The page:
Greed is good - official

News Analysis: After once condemning `fat cat' salaries, Labour is focusing on performance-related pay
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The Independent Online
TO THE surprise of some, Stephen Byers came to the City yesterday to praise Britain's boardroom executives, not to bury them. The Secretary of State for Trade and Industry's speech before a conference of pension fund managers had been billed in some quarters as sounding the death knell for fat cats and exorbitant pay awards.

In the event, Mr Byers went further than any member of the Blair Cabinet has so far dared in defending sky-high levels of boardroom pay, provided it is matched by equally impressive performance.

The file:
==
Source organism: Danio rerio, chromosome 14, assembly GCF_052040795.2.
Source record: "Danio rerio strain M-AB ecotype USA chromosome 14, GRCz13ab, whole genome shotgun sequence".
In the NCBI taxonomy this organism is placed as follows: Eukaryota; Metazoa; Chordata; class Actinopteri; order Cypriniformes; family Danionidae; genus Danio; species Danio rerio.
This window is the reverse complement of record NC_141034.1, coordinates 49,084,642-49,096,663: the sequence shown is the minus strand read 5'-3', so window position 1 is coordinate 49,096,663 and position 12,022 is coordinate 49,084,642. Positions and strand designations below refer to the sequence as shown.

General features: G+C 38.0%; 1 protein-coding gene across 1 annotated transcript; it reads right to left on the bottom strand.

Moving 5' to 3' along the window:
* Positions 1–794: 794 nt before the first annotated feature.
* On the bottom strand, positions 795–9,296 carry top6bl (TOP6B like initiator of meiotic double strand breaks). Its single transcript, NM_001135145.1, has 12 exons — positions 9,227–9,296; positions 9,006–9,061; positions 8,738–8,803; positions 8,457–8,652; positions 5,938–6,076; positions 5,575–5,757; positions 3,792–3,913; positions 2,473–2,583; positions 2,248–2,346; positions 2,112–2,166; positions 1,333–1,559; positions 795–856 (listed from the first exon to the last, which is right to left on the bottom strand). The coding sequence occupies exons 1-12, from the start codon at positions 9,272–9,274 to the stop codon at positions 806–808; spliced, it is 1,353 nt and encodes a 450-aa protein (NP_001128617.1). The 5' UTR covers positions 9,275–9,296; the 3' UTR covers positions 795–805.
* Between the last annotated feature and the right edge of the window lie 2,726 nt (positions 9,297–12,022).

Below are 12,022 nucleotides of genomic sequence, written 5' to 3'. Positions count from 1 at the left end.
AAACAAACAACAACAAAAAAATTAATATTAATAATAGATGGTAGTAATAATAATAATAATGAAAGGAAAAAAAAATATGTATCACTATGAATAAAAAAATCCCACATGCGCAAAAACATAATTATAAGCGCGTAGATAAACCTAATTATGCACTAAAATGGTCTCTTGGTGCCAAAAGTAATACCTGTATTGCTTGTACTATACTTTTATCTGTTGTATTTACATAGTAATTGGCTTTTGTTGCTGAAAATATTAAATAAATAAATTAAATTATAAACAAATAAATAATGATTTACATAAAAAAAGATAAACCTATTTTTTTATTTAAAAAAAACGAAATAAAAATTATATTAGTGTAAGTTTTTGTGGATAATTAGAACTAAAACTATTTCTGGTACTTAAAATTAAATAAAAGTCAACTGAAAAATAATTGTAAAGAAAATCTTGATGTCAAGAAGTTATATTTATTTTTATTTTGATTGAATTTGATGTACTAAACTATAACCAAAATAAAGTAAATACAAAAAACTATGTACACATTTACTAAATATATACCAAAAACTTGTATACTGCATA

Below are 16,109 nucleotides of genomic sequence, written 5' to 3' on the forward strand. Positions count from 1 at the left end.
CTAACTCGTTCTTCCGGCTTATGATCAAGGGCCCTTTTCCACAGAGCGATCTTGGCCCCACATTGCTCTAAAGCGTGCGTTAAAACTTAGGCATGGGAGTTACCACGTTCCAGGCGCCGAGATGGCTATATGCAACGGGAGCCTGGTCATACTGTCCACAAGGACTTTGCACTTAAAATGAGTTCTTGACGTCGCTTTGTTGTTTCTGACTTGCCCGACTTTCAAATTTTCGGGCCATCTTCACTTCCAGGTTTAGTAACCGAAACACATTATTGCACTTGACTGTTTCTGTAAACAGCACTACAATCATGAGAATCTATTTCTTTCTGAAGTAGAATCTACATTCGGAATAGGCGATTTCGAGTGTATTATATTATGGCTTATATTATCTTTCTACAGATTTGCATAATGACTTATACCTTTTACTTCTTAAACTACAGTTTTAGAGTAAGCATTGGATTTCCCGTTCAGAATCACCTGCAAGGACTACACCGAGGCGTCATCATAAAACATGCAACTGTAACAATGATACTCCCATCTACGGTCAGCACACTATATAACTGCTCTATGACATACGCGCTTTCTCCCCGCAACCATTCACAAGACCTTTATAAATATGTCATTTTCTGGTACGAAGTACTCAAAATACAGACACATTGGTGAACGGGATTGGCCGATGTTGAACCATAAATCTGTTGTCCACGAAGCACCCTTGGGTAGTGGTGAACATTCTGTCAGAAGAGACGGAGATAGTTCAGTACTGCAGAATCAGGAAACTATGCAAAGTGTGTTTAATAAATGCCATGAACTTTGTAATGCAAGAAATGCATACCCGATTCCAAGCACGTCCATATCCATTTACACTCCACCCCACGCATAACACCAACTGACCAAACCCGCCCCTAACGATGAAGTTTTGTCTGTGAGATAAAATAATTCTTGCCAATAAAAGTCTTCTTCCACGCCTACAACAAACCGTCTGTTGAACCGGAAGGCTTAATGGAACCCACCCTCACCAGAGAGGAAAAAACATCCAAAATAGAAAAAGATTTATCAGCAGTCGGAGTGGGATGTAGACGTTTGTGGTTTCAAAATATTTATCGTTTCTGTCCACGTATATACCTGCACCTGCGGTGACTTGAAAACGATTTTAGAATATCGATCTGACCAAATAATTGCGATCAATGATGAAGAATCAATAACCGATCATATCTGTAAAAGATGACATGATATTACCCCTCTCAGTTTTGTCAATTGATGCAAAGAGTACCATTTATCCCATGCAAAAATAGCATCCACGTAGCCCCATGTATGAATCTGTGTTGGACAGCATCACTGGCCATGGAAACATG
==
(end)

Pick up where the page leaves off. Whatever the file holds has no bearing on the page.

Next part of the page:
He may not yet be the Gordon Gekko of British politics, but Mr Byers came as close as any minister could to echoing that famous refrain "Greed is good".

Mr Byers had no intention of being apologetic in his belief that super- performance merited bumper levels of pay. "In the global economy, we need to pay world class salaries to world class company directors and we should not shy away from saying that publicly," he told his audience of over 100 institutional investors.

Indeed, Mr Byers went further and said the time had come for businessmen who bring home the bacon to be afforded the same treatment as the Michael Owens and Robbie Williams' of this world.

"It is crucial for you as the shareholders that the companies you invest in attract, retain and motivate people of the right calibre and experience to make their businesses successful. We accept such as approach in relation to sports stars and it must be the same for directors."